Financial dependence can be a symptom of larger problems, but is not intrinsically a problem.
I've actually considered moving into my parents' house because they are gone for 9 months of the year and they would like me to take care of the place. My sister lived there till she was 28, but she was working a corporate job and making plenty of money. She just didn't want to set up her own household when all she needed was a place to sleep. In continental Europe, it's always been common for people in their 20s to live with their parents. However, some people live at home because they can't hold down a job. This is obviously a problem.
I think the problem that a lot of 20 somethings have is that they are addicted to choice. Although they have enough opportunity to do anything, they think that they can do EVERYTHING. However, every choice means turning one's back on another option, so they are paralyzed and unable to move forward.
A generation ago, financial stability was less of a foregone conclusion, so it was the common goal for young people. After growing up in the 90s, many in my generation think that financial stability is a god-given right, so they try to set "bigger" goals, and end up achieving nothing.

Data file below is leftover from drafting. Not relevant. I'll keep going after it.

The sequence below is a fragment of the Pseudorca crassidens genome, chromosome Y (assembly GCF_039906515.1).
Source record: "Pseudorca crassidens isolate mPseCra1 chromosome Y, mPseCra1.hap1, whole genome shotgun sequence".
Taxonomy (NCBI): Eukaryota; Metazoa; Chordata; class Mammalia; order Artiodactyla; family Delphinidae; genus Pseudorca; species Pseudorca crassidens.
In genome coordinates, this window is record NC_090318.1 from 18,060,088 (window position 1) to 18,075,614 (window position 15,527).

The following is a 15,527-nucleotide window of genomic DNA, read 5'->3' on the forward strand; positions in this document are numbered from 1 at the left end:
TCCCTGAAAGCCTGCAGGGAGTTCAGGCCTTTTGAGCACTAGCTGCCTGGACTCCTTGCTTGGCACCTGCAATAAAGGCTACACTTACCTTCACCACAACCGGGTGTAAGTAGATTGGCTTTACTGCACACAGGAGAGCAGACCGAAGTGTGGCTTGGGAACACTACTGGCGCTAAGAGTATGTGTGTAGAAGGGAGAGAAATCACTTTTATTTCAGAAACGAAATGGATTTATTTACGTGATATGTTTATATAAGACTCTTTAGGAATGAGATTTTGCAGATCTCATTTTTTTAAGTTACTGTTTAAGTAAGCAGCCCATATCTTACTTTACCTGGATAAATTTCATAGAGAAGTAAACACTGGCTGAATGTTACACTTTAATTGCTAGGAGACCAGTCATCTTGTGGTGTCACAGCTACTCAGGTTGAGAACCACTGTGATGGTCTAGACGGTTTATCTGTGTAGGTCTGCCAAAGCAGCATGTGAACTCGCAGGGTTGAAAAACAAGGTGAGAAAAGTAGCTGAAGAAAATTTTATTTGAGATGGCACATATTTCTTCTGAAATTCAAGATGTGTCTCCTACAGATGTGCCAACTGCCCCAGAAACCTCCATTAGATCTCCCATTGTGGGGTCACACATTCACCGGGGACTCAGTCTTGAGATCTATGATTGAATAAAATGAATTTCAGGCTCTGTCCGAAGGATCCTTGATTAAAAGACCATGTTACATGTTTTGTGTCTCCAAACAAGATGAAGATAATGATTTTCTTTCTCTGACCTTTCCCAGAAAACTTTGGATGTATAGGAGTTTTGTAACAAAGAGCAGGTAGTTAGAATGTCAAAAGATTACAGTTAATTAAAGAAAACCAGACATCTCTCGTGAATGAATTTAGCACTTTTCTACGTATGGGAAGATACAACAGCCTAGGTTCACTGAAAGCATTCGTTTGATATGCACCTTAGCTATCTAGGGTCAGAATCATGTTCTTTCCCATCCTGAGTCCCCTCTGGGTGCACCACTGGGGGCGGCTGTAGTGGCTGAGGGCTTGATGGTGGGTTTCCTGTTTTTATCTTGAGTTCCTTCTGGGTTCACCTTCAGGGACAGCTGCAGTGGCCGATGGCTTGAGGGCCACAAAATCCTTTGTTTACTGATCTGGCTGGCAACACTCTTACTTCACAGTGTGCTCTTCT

I think that this generation will turn out alright in the end. The problem is that, with increasing wealth, societies have always slid back the moment of "coming of age." Adolescence is a historically recent phenomenon. Now, in the United States, it's slipping even into the 20s. Eventually, I think there will be a consensus about the best age to truly grow up. Most people would agree that the material luxury that facilitates adolescence is a good thing. It represents progress that 15-year-olds are not getting married and going off to war. However, I doubt that it's beneficial for one's 20s to be spent in extended adolescence. As an earlier poster mentioned, we'll have to wait until we see what becomes of this generation, before we can come to a definitive conclusion.
Ultimately, wealth itself enables extended adolescence, but only if parents permit it to. On one hand, you can look at the demise of great American families like the Kennedys. One the other hand, I have some friends who are very hard working and motivated, despite having parents who are worth between 10 and 400 million. Such anecdotal evidence lease me to believe that wealth is an enabling factor, rather causal.